Blockchain user adoption, three ways
|Tony Sheng||Apr 9, 2018|
Vitalik flashed a slide at his Deconomy talk that describes current user adoption of blockchain. Today, crypto is beneficial enough to adopt for “speculation and silk road” but requires a shift along the curve to have a more meaningful impact on the world (e.g. bank the unbanked).
In order to move along the curve, we need to reduce inefficiencies in blockchain compared to non-blockchain technologies. As he says, “with efficiency losses this high, only applications that really needed one or more of these properties will be willing to use public blockchains.”
In other words, you could expect the adoption of blockchain technology to look something like this:
This is the first way to interpret this curve. Incremental improvements to the technology enable blockchain to serve more people. Improving properties like scalability decrease inefficiencies, allowing us to serve more users for more use cases.
The second way to interpret this graph is by adding another axis representing the amount of inefficiency a beneficiary is willing to tolerate to receive the benefits. Using Vitalik’s description, today’s speculators and silk roaders are willing to tolerate a high degree of inefficiency.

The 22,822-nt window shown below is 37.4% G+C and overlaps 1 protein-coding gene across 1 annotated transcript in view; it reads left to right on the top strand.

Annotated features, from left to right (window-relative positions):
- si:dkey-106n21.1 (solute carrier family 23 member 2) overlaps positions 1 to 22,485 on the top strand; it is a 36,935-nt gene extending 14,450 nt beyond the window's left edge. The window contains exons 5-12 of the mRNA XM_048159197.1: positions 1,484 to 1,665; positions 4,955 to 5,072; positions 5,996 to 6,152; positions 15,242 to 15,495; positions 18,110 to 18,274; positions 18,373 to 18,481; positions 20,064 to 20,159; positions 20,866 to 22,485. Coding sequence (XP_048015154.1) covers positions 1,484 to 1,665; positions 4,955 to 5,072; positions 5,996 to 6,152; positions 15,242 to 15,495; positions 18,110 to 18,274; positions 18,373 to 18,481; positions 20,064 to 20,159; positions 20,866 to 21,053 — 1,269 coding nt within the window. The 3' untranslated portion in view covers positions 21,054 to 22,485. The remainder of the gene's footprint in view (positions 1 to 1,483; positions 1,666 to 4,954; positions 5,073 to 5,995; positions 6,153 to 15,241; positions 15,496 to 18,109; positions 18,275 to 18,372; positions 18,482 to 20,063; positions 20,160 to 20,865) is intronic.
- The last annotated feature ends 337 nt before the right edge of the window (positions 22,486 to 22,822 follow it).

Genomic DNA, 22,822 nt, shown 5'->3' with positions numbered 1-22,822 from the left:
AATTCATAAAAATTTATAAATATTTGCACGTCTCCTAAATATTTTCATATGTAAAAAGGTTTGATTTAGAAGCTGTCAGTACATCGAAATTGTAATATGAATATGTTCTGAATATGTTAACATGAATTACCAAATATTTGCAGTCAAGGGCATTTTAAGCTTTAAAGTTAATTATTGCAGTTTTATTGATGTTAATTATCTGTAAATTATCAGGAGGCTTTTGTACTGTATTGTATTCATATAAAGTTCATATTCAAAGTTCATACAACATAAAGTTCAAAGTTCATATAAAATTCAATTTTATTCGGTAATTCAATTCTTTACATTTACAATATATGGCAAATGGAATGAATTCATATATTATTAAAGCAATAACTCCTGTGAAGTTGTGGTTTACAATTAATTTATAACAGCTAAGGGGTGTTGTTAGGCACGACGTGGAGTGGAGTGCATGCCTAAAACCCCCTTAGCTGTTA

You can imagine a set of use cases that benefit greatly from the inherent properties of blockchain, but the inefficiency is still too high for users to adopt. We can call the point where the benefits equal the inefficiency the inefficiency tolerance threshold. Users refuse to adopt blockchain for their use case until the curve is below the inefficiency tolerance threshold.
And so on and so forth until inefficiency reaches zero and all users are better served using blockchain.
We often ask the question “does this project need blockchain?” This curve is a helpful model to answer that question. The further to the left, the more the user needs the benefits of blockchain.
The third way to think about this curve is to describe one way the market share for smart contract protocols plays out.
Perhaps the unique trade-offs of protocols place them at different parts of the curve. You can imagine a highly secure and decentralized but inefficient protocol on the left and a more centralized, efficient protocol on the right. Because the users have different preferences at each point on the x-axis, they should be better served by a protocol catering to the trade-offs they prefer.
However you look at the curve, one thing is clear: we’re still very early on and there’s a lot of work to do.